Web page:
When we arrived in Worcester we drove to our hotel, The Great Western Hotel. Our rooms are lovely, airy and roomy. We then went in Worcester itself and looked around. Most of the shops were closed. We swalked to Worcester Cathedral where Daddhy would be attending the Three Choirs Festival. The choirs are coming fromWorcester, Gloucester and Hereford. There will be 300 people in the choir and 100 in the orchestra. The church is huge. In the cloisters were 6 huge bells sitting all in a row. Cromwell’s Puritans were smashing the tombs in the church and the dean stood up and told them off and they were going to shoot him, but they were told not to. This is illustrated on the west front. In the nave are big Norman arches that are very decorated. Above them are smaller Gothic niches. This is because the Norman style was in its late years just when Gothic was coming in. That is why there are mixtures of both styles. The ceiling is painted in colours of blue, brown and orange. The North transept was built about 1260. In the South transept the eastern wall is Norman built in 1100 and the western walls if Gothic built about 300 years later. In the ceiling where the tower starts is an uplifted square, kind of like a lantern. The stained glass windows are really colourful. There is a big chair in he sanctuary on the north side and is said to be used by King Stephen in 1140. The chair was old, huge and brown.

The Lord Lieutenant of the county, the mayors and the councillors of the 3 cities of Worcester, Hereford and Gloucester marched out of the Cathedral and down the streets to the city hall after attending the opening service of the Three Choirs Festival. There were only 3 women and everyone in the parade wore their ceremonial robes of red. We walked through the town to the River Severn where we sat on the grass and watched some canoes racing. We then walked by the river on a pathway. There were people fishing everywhere and for their bait they had maggots which we could see wriggling around. It looked awful! If you went to the Three Choirs Festival you could join the club where you ate dinner and lunch. Daddy asked if we could join. We could and ate dinner there.

Monday 28th August 1972 - Worcester

Today we were going to try to drive to Wales. To go there we decided to drive through the Malvern Hills to Hereford. At some stages when we got quite high we could look right over the countryside which was like a patchwork quilt. It is too picturesque to describe. It was bright greens, yellows and browns. It was really beautiful. In Hereford where we stopped we looked in the shop windows and in any shops that were open as it was Bank Holiday. In one shop of British crafts we shopped for a long time. All the crafts were of a very high standard. In a garage where we refuelled near Hereford the man spoke kind of Welsh, all sing-songy. We then went to Hereford Cathedral where the Three Choirs Festival would be held in another year. In the Cathedral was a map of the world drawn by a priest in 1300. He thought that the world was flat and it looked all funny. Scotland wasn’t joined onto England and the words were in Latin I think. Most of the information I wrote about Worcester Cathedral is about Hereford. They are the arches, Cromwell’s Puritans, the old chair, the ceiling and the North Transept. We only had time to get just inside the border of Wales at a town called Hay on Wye. Half of it in England and half in Wales. The streets were very narrow and everything is stone. It’s very pretty. Around the Welsh border the country was beautiful, especially with the River Wye running through the green and yellow fields. We bought some lunch and drove back into England and ate it by the roadside on some grass. Across the road we picked gooseberries and ate them. They weren’t very ripe and I couldn’t really taste them. To get to Worcester we again went via Malvern. On the way from the car we saw some men and women doing folk dancing. Going along the roads was really beautiful. There were enormous trees leaning all over the road and nearly touching the ground on the side away from the trees. It was beautiful. We then had tea at the festival club and watched TV at the lounge in our hotel.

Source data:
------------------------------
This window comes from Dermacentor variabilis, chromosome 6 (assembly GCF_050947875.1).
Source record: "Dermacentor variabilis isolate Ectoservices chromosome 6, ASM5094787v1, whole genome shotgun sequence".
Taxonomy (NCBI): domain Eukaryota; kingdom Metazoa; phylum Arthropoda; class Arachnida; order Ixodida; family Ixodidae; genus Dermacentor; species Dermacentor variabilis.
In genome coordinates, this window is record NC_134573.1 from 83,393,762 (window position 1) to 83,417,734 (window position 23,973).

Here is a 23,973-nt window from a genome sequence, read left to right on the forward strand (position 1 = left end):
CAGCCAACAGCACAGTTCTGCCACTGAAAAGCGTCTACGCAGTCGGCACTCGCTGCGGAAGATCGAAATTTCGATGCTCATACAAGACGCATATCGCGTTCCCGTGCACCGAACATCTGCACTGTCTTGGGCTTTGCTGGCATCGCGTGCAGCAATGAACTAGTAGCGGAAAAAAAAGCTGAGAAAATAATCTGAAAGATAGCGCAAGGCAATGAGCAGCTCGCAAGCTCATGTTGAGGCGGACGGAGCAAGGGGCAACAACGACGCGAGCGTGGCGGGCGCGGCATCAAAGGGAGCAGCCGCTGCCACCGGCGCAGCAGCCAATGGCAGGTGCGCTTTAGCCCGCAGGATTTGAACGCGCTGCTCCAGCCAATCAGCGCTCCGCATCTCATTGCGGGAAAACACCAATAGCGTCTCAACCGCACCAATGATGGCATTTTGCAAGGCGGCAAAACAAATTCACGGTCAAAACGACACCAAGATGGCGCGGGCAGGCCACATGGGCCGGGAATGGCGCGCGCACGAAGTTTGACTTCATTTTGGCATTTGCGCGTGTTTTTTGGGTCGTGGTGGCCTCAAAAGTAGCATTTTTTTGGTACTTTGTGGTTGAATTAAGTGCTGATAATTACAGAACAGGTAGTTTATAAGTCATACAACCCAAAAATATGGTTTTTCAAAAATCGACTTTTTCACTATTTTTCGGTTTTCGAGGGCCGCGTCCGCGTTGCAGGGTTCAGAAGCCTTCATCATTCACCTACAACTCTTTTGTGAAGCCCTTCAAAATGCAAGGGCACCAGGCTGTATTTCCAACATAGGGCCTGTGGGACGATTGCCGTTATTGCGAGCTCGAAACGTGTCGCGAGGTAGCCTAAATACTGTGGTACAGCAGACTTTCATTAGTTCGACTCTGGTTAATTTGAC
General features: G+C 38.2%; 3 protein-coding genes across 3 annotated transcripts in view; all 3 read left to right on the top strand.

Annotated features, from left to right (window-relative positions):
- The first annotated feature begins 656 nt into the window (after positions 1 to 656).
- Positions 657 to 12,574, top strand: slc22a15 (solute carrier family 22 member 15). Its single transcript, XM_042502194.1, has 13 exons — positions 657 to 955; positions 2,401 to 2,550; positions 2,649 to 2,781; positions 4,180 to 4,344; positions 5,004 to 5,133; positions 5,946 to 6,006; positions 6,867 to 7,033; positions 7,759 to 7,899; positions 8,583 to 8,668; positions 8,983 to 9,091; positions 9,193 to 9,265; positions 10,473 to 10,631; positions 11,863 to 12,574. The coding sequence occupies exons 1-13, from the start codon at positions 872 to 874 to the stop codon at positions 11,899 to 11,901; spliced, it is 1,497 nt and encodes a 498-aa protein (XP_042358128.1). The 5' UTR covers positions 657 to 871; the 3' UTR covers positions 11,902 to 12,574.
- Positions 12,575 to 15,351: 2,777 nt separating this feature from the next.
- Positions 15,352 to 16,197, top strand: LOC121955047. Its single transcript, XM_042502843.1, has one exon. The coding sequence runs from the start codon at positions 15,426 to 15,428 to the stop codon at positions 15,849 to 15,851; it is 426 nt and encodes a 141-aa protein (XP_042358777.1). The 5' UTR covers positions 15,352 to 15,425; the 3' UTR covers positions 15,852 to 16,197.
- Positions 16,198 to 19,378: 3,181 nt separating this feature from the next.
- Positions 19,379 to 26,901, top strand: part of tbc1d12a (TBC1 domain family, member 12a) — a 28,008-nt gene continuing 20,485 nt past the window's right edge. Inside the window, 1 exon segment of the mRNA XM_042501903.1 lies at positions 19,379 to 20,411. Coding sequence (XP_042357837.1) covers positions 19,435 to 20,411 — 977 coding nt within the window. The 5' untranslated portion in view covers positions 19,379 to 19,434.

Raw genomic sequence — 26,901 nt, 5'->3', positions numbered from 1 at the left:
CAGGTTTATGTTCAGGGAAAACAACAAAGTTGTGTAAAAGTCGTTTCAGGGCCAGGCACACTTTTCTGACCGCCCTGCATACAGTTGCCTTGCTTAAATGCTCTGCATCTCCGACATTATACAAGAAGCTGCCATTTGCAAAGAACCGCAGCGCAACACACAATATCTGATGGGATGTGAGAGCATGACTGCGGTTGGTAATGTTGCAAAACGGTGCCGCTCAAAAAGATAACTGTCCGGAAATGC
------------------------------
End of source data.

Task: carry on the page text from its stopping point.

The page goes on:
Tuesday 29th August - Worcester

We were going to try to get to the Cotswolds, one of England’s most beautiful areas. As we were driving we passed a tractor carrying a wagon full of hay and the wagon chained on to the back of it had its load all over the road. There were bales of hay everywhere. We stopped at a town called Evesham which is on the River Avon. It was a bit sluggish. Evesham is not in the Cotswolds. The first little Cotswold village we passed through was Broadway. It was a quaint little village with narrow little street, tiny little shops, stone houses with stone walls around the houses. All little villages are usually made of stone. Their gardens are beautiful with green rolling lawns and blooming flowers everywhere. The villages are really pretty. All over Broadway flags were flying, British, Australian, Swedish and American and many more. It was a lovely village. After Broadway we climbed a hill in the car and there were beautiful big trees leaning all over the road. At one stage we passed millions of wild flowers by the roadside. There were daisies, red poppies and lots more. They looked pretty!

Separating the fields were stone walls that are hand made. As we travelled through different counties and shires we noticed that the appearance of the countryside changed. In some areas there are stone walls separating the fields and in other areas, hedges. Churches changed. In one county they were mainly spires and in others, towers. The west of the country is greener than east. It changes all the time. We stopped at a Cotswold village called Stow on the Wold. Again everything was stone. The stone walls around the houses were really beautiful. They were hand made but different from those in the country. The walls in the country have the rocks just kind of vertical, horizontal and oblique and those in the town were horizontal rocks not cemented together other than the middle. At the top were vertically placed rocks. We turned around to go back to Worcester. Again the beautiful green fields we passed. Mum and Dad went to an Overseas Sherry Party where they met people from all over the world. We had lunch at the club. As it was my birthday we went shopping for a frock. Eventually I got one and it was beautiful. At the breakfast table I had received a card from Aunty Joy and Uncle Phil. At 6.00 we went to the club for dinner and then went back to the hotel. I had a wonderful day!

Posted by hillbillyramsey 17:00 Archived in United Kingdom